Upon reading the synopsis for The Chase, you’ll likely have little faith they can squeeze all it promises in the limited 11-minute runtime. In that short amount of time, the film features “a complex intersection of race, justice and self-discovery.”

“We’re living in a time of division and misconception of the other – from all sides,” Doyle says. “In telling this story about a white guy, a black guy and a mixed-race wife, it speaks to ultimately the good of human nature and how we can cast away some prejudgment and learn something about ourselves in the process.”

Doyle and the rest of the crew filmed the short over two night shoots. With a script of 15 pages, he knew he had to trim about five minutes of content for a better chance on the festival circuit. Luckily, the small-scale nature of the story lent itself to a compact runtime. But editing for tone proved to be the most creatively demanding aspect.

“The film walks a fine line between drama and comedy, and I wanted to make sure the comedic moments sprung from the drama and absurd elements,” he says. “I wanted to make sure we honored those moments.”

The short debuted earlier this year to applause and laughter in Los Angeles. While a premier for a film is always a bit nerve-wracking, the positive reception allowed Doyle to focus on how to market the piece going forward.

“DC Shorts was at the top of the list because I had such a great experience there previously,” Doyle says. “I think it’s a great showcase for stories such as these.”

The festival sticks out to him as a filmmaker because of its integrity and standards, and with films like The Chase and The Cowfoot Prince, this year’s selection is positioned to captivate audiences again and again.

“They just curate really well, so you’re getting the best of the best,” Doyle says. “It’s not just someone who slaps their iPhone out. They have impeccable taste.”

For more information regarding the two films, the entire DC Shorts schedule and ticket prices, visit www.dcshorts.com.

DC Shorts International Film Festival & Screenplay Competition: Various venues in DC; www.dcshorts.com

Alysia Lee and Ty Defoe // Photo: Tony Powell

The REACH’s Opening Festival

The inside spaces of the Kennedy Center’s The REACH are spacious and cavernous, like an underground college building with rooms ripe for seminars, classes, performances, films and whatever other kind of programming the Center offers, which is to say almost anything. The outside buildings are equally stunning, standing tall not in an intimidation, but a reassurance.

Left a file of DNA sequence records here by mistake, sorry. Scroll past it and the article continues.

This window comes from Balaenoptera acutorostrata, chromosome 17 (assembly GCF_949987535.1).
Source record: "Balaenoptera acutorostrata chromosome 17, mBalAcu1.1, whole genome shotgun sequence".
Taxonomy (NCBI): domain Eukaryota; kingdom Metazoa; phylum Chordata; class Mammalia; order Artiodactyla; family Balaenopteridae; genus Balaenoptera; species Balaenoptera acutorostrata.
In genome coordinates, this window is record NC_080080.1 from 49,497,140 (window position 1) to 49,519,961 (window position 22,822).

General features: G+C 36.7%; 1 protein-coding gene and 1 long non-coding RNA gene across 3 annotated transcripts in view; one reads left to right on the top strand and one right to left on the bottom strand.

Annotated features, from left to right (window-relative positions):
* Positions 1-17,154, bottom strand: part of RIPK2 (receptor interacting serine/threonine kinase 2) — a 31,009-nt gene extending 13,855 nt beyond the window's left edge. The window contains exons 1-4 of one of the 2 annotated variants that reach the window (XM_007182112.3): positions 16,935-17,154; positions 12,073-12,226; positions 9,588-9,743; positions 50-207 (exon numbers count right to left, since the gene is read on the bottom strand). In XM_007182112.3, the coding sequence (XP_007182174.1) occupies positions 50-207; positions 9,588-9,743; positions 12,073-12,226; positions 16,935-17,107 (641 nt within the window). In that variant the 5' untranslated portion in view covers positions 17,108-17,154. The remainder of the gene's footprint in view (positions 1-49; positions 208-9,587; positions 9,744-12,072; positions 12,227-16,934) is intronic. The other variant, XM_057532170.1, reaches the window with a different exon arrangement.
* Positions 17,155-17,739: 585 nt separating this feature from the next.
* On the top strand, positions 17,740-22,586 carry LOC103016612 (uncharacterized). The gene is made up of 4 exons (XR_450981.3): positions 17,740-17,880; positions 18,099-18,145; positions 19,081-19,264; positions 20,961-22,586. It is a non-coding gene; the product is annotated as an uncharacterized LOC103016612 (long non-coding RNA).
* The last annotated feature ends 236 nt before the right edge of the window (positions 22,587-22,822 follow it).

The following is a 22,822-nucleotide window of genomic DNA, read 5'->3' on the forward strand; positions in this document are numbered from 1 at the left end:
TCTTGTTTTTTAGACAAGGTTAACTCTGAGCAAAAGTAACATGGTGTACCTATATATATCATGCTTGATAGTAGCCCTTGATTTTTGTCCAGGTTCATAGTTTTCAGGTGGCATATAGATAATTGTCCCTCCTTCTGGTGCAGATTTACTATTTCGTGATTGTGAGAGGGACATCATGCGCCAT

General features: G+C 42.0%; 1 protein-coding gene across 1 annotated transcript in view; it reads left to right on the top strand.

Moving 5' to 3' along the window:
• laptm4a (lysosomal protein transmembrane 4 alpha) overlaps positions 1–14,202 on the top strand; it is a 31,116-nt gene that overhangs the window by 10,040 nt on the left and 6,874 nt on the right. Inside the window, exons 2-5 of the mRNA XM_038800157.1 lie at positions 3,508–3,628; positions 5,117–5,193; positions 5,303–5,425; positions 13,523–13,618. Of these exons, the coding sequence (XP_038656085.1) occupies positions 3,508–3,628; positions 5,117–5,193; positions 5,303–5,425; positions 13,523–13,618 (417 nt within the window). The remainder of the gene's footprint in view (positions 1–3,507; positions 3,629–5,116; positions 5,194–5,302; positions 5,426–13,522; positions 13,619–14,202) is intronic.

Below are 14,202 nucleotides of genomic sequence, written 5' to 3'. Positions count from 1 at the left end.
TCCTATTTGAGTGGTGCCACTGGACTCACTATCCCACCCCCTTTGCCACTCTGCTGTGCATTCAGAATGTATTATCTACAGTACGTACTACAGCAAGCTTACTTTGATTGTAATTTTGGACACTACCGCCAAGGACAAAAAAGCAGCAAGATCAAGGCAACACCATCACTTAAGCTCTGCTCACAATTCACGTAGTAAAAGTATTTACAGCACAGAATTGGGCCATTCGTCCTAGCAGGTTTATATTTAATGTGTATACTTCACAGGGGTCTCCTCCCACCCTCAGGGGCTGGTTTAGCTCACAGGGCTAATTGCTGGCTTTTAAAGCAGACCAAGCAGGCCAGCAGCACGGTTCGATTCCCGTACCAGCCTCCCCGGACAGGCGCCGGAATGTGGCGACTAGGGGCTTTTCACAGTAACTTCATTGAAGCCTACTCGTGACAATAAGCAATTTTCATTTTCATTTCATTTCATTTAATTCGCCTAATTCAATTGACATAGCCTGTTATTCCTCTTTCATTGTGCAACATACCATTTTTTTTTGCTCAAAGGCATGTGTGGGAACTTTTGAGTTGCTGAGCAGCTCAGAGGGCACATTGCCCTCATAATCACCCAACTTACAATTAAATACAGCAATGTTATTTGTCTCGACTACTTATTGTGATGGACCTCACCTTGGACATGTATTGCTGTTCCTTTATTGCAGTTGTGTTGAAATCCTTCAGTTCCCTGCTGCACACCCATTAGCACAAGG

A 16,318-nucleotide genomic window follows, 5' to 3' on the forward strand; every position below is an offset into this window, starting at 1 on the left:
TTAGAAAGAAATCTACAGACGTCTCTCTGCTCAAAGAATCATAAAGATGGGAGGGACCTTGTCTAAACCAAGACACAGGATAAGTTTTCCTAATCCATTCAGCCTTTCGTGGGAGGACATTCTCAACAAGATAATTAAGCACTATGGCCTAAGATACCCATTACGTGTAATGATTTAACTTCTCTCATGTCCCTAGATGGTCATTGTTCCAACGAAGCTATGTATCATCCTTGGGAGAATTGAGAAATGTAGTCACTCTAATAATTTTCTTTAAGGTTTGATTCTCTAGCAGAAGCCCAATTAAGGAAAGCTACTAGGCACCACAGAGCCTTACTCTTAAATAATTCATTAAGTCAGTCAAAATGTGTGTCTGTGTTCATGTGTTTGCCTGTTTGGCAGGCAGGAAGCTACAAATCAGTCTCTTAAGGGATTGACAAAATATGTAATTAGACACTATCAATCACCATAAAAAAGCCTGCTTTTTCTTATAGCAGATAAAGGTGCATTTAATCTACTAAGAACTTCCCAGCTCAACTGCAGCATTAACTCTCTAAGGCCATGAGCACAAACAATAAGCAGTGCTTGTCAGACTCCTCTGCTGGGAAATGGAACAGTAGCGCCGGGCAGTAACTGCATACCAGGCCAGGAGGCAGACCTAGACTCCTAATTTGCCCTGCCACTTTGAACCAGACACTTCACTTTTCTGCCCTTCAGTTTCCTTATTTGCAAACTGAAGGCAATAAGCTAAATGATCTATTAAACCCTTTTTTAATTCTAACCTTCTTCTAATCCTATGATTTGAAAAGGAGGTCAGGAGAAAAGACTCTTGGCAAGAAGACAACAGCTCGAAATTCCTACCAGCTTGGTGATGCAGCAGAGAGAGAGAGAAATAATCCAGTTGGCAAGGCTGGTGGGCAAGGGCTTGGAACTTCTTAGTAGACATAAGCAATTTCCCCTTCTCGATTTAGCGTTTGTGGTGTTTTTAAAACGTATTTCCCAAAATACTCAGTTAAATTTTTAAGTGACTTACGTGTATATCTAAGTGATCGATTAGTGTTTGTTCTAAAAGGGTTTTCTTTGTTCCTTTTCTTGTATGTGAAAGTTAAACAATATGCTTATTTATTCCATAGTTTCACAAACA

The facility had yet to open when we walked through the grounds in mid-July, but it was easy to close your eyes and imagine a swath of people congregating in one of the spacious fields for a concert or a movie projected directly on the side of their sloping creations. Soon, there won’t be much left to the imagination as the Center is set to unleash every kind of installation you can think of – big name to small name, hip-hop to opera, dance to painting, sculpture to DJs.

“We’ll achieve a vision in people’s minds,” says Robert van Leer, the Kennedy Center’s senior vice president of artistic planning. “And I mean everyone: artists, staff, visitors, civic leaders. When you open a new building, there’s a process that comes up with that vision, but it’s important to start with what it can be.”

From Saturday, September 7 through Sunday, September 22, the Kennedy Center’s The REACH Opening Festival will feature close to 500 free events inviting people to explore the space, participate in workshops, and see headlining acts such as Robert Glasper, Bootsy Collins, The Second City, Thievery Corporation and so much more.

“It’s a great way to illustrate what The REACH can do,” van Leer continues. “It’s a combination of all of those things and a chance to learn with the artists to see what the future opportunities can be.”

Artists Ty Defoe and Alysia Lee are perfect examples of the diverse range of creative talent participating in the festivities. Both will travel from different East Coast cities – Baltimore and NYC, respectively – to support The REACH and take part in the public’s first invitation to the campus.

“I like the word festival,” Defoe says. “I like the word joy and I like the word connection. I feel like among those words, it reminds me that we’re at a time right now where the arts are a place of healing, celebration and activation. The arts not only change people’s minds, but people’s hearts. I feel like we’re in a time where that is very necessary right now.”

Defoe is an interdisciplinary artist from New York slated to participate in two events: a panel titled “The New Contemporary in Native American Art” and an interactive participatory hoop dance. The latter is only allotted 15 minutes, but despite this expedited runtime, the movement has several different layers all geared toward a unique experience.